Mas, (from and the pine tree.) Arthetica vel arthretica, ajuga, abiga; iva arthritica. Dioscorides says, that it was called holocyron in Pontus, Ionia in Athens, and sideritis in Euboea. Common ground-pine. It is the teucrium chamaepitys Lin. Sp. Pi. 787.
It is a low hairy creeping plant, with square stalks, whitish clammy leaves, cut deeply into three narrow segments, set in pairs at the joints, and yellow labiated flowers without pedicles, and wanting the upper lip. It is annual, grows wild in sandy and chalky grounds in some parts of England; flowers in July and August, and has a long slender fibrous root.
The leaves are moderately bitter, of a resinous but not disagreeable smell, approaching in this respect, as in their external form, to those of the pine tree. They are aperient, stimulant, and corroborant; are commended in palsies, rheumatisms, gout, and uterine obstructions; are attenuating and diuretic, and in general of similar virtues with the chamaedrys,but more active from an admixture of an essential oil similar to turpentine.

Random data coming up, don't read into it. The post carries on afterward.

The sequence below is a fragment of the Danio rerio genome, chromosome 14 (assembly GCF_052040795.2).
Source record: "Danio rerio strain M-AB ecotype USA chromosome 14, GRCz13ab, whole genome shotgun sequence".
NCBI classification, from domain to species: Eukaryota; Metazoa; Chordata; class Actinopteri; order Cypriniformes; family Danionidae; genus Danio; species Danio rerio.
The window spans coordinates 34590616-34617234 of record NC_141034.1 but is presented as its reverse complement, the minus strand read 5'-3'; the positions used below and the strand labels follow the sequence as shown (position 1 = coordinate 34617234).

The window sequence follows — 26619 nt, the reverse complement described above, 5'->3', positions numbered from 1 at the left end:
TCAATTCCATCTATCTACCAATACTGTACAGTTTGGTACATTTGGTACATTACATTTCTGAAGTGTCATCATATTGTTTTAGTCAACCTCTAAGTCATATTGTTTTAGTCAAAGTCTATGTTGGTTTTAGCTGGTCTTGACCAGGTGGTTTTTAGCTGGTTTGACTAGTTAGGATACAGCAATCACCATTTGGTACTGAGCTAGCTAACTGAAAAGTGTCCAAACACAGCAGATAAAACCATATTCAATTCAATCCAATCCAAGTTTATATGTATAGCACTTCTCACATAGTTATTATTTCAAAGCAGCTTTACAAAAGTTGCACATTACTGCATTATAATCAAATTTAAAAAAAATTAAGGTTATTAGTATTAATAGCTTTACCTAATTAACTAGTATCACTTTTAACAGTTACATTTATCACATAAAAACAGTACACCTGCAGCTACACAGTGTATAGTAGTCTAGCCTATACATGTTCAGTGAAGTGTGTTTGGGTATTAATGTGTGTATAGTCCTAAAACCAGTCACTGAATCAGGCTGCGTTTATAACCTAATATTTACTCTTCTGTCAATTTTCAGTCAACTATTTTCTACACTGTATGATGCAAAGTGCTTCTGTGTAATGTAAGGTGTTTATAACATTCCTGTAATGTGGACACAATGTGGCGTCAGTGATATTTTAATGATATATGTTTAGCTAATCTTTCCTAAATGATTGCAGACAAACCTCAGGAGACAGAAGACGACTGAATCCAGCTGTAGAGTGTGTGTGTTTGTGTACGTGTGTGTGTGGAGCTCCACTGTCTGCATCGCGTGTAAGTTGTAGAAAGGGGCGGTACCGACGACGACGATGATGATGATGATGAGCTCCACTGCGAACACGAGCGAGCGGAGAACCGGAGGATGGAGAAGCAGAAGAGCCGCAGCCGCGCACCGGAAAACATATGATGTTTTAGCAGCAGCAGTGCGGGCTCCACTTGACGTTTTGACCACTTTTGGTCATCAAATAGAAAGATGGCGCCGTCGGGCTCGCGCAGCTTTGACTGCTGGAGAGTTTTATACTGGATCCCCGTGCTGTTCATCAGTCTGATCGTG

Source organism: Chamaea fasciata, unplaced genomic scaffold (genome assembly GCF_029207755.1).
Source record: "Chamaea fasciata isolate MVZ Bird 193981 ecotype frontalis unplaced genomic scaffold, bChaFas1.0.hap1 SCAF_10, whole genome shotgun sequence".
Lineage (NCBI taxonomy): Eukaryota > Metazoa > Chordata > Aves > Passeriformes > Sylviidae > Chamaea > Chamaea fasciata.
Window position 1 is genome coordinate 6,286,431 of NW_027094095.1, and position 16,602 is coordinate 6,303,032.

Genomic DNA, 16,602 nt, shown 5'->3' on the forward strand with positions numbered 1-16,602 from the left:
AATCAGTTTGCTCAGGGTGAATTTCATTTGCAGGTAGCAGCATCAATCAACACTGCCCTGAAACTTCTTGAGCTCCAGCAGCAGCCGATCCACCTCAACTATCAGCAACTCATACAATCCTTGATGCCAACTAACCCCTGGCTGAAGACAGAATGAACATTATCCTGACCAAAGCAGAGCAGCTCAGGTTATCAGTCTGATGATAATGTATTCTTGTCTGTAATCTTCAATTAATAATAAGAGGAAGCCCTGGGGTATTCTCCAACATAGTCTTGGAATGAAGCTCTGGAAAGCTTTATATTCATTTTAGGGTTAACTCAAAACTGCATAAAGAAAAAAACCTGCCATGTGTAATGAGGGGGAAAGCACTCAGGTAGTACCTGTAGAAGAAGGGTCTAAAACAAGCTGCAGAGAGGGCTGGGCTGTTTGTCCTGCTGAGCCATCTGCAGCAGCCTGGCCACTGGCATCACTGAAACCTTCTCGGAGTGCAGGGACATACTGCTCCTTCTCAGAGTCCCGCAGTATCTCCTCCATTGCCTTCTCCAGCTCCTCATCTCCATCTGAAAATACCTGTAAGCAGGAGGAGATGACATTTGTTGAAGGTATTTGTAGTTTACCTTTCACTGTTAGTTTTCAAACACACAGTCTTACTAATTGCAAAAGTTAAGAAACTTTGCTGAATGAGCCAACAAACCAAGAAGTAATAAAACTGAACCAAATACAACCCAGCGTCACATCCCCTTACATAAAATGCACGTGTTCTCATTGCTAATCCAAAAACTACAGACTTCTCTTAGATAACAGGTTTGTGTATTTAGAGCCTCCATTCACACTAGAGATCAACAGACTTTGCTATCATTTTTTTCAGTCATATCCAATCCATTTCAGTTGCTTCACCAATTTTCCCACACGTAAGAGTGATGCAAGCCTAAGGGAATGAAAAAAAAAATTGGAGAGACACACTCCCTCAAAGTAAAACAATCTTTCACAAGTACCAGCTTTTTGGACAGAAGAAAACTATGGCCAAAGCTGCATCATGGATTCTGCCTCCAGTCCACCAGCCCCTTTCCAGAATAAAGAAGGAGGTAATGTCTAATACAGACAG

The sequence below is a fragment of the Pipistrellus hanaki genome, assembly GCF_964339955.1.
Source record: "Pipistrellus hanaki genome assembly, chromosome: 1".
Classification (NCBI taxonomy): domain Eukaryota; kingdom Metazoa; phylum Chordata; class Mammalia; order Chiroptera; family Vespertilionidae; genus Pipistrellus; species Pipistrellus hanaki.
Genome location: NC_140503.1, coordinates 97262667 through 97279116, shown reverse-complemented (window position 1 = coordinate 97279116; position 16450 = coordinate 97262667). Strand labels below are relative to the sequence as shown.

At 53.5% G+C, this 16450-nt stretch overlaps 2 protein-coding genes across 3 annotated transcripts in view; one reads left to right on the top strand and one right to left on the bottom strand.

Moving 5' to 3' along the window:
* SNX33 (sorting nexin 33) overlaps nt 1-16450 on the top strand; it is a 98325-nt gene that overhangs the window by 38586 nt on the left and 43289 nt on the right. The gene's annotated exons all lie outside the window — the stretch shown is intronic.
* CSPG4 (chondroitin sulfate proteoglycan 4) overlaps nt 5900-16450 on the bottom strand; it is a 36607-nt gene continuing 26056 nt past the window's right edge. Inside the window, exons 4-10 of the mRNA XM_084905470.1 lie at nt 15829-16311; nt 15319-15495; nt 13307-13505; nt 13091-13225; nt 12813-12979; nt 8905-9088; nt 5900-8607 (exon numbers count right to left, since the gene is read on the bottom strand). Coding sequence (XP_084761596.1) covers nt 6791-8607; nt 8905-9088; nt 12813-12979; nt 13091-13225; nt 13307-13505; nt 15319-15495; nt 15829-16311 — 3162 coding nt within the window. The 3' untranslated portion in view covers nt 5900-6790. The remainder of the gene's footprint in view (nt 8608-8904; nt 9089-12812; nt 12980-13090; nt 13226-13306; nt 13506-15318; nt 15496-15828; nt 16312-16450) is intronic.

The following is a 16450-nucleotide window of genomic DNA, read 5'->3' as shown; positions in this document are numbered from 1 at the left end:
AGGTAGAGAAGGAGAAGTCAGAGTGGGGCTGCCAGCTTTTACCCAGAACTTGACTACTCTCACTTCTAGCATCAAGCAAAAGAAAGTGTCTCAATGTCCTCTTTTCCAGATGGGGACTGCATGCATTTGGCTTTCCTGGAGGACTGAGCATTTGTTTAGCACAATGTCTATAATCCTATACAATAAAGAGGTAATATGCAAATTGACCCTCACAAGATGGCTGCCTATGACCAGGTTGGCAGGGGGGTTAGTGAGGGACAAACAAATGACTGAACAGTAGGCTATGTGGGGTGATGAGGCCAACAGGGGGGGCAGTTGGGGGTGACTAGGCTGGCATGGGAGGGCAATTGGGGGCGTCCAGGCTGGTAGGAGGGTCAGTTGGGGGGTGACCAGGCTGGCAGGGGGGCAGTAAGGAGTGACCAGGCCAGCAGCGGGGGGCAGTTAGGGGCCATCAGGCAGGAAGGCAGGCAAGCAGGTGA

They yield their virtue to water, but somewhat more fully to spirit: on distillation with water, a very small portion of essential oil is obtained, resembling that from turpentine. An infusion of the dried herb in white wine is the best preparation, but the dried leaves may be taken to a drachm for a dose. They arc an ingredient in the pulvis ad rheumatismum. See Chamae-drys.
Chamaepitys moschata, also called iva moachata Monspeliensium; chamaepytis anthyllis. Teucrium iva Lin. Sp. Pi. 787. French ground-pine.
It is weaker, but of similar virtues. See Chamae-pitys.